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Canada's first paid women's basketball league, HOOPQUEENS, driving opportunity

HOOPQUEENS founder Nakissa Koomalsingh (second from right). (Supplied) HOOPQUEENS founder Nakissa Koomalsingh (second from right). (Supplied)

Nakissa Koomalsingh is drawing up the plays for women’s basketball in Canada, hoping to lead it toward a bright future.

As the founder of Toronto-based HOOPQUEENS, the first paid women’s basketball leagues in the country, Koomalsingh has made it her mission to change the narrative of women’s sports by creating her own league centred around inclusion and the development of young girls and women.

“Everyone needs this outlet. There's no really safe space for girls to compete and play competitively with other girls,” Koomalsingh told


A former collegiate player herself, Koomalsingh married her love of basketball with a business and finance degree from Nipissing University to conceive the league.

After an anterior cruciate ligament (ACL) injury took her out of the game, Koomalsingh took a step back to evaluate what she wanted to do post-graduation. Around that time, she started coaching with Canada Elite, a basketball league for girls aged 13 and 14, and fell in love with the mentoring aspect.

“I didn't see any young females, especially Black females, coaching, right? So, I was like, 'OK, when I'm older, and when I have kids, I'll start coaching.' But when I graduated, someone asked me to coach and I was like, 'No … it's not a thing for young Black girls to coach,'” Koomalsingh said. “But then they asked me again, and I was like, ‘OK, fine, I'll do it.’ And I loved it.”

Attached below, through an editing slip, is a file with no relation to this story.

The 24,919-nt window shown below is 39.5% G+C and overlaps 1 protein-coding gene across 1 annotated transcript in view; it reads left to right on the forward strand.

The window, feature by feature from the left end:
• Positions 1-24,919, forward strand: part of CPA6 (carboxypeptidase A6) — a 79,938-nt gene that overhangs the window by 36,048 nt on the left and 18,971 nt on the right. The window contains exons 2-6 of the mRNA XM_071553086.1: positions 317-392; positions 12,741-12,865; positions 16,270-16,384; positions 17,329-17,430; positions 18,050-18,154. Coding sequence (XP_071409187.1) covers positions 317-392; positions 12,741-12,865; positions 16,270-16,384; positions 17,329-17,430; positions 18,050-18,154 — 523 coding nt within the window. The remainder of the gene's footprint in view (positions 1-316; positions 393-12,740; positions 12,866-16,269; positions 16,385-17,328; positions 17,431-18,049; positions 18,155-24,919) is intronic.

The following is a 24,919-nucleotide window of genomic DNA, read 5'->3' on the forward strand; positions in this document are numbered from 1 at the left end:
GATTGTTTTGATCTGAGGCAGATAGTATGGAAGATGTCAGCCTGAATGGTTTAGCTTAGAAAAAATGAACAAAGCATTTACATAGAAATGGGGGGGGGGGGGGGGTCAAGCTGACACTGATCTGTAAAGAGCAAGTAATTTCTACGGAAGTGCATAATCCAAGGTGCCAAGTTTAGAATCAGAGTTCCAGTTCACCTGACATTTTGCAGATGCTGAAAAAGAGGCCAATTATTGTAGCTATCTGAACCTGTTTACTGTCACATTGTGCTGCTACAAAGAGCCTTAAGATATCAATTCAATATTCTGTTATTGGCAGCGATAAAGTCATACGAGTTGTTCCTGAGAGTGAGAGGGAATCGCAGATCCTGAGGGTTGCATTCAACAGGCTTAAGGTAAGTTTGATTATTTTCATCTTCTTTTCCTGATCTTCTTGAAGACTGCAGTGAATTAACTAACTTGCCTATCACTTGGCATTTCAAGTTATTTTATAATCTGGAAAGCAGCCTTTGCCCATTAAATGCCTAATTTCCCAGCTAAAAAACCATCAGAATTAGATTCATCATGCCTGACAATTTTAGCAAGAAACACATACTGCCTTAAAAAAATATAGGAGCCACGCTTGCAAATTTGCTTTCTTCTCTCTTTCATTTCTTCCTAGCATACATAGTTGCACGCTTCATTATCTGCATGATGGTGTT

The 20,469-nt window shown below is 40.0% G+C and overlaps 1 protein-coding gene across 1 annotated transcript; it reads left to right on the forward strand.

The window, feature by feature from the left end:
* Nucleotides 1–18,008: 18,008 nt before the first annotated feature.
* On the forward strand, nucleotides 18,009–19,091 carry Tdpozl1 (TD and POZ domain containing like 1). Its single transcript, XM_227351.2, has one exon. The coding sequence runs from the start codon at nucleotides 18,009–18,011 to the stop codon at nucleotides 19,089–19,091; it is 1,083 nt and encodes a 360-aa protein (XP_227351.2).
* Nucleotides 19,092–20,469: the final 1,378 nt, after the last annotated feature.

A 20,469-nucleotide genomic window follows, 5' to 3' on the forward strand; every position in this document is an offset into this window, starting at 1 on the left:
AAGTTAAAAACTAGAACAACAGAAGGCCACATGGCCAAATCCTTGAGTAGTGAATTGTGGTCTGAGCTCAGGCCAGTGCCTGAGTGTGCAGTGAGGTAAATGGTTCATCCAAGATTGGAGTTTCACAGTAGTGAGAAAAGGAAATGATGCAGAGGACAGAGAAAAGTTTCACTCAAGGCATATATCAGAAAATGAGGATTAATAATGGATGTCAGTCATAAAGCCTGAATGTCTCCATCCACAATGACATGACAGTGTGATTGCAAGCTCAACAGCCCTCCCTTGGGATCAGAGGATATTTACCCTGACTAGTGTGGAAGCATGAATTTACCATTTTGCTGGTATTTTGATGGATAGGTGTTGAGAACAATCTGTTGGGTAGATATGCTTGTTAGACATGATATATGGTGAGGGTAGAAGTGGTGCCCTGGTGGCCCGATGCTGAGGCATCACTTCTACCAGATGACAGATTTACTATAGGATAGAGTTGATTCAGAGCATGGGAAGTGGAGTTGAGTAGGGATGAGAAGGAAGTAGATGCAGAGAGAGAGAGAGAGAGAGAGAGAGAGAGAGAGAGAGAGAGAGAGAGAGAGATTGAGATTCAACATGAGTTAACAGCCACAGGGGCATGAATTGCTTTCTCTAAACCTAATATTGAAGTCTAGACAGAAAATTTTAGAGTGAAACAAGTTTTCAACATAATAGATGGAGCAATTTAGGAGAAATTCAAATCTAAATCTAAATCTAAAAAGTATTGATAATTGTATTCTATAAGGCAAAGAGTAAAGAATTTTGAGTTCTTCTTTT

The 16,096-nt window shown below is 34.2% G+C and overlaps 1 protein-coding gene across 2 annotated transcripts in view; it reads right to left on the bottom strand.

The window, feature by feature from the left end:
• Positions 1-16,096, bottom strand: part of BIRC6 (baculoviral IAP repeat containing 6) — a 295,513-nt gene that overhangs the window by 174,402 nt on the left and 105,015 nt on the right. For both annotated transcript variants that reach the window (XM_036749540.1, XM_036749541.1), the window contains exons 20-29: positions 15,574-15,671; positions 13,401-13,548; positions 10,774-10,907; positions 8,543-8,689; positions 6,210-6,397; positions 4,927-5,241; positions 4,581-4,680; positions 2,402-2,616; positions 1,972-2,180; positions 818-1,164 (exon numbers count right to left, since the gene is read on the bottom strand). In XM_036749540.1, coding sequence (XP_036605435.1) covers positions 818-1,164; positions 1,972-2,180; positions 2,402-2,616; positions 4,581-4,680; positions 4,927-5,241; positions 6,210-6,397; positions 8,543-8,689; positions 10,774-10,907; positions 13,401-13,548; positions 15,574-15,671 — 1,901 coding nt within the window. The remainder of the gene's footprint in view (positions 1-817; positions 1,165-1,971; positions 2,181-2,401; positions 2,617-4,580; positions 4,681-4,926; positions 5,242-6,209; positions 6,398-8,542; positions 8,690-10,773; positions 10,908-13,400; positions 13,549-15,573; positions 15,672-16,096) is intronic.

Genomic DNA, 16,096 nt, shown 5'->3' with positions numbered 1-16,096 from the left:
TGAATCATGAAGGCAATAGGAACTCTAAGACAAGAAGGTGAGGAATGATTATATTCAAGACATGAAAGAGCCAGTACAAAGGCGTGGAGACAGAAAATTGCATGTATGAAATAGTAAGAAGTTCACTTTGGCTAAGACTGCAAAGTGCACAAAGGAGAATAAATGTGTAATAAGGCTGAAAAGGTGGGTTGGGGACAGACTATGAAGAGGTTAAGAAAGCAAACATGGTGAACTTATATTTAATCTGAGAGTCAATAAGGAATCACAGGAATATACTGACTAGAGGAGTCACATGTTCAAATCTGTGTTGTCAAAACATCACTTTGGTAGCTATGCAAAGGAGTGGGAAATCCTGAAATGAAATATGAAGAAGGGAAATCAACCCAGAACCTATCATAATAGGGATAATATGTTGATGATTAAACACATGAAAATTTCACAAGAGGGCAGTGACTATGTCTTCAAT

Then came the grim months of early 2020, when opportunities for coaching or skill development for athletes came to a halt, as gyms closed and stay-at-home orders went into effect due to the COVID-19 pandemic.

It was then that Koomalsingh saw an opportunity to foster a new basketball community.

“The girls had no outlet at all to play. I knew a couple people within my network, and I was like, 'Hey, can we just get in the gym?'” Koomalsingh said. “Everyone wanted to stay in shape. So, I myself actually started playing with the girls that I was coaching.”

Koomalsingh then brought cameras into the mix as a way to replicate pro-league photography by showcasing talent through documenting the girls playing. The “coverage” of the ballers was starting to catch on in the basketball community, and the idea of a league started to grow from there.

She didn’t want this project to just have a pandemic shelf-life, she wanted to continue to grow this new community and see it thrive for years to come, especially as the number of young girls dropping out of sports continues to increase.

The Canadian government says recent studies revealed over 90 per cent of girls had decreased their play or stopped playing sports altogether during the pandemic, and one in four aren’t committed to returning to sports.

HOOPQUEENS may be one way to reverse these numbers.


Fast forward to 2022, and HOOPQUEENS has boomed into a lively summer league with four teams of seasoned players, as well as year-round programming and scrimmages for younger female ballers.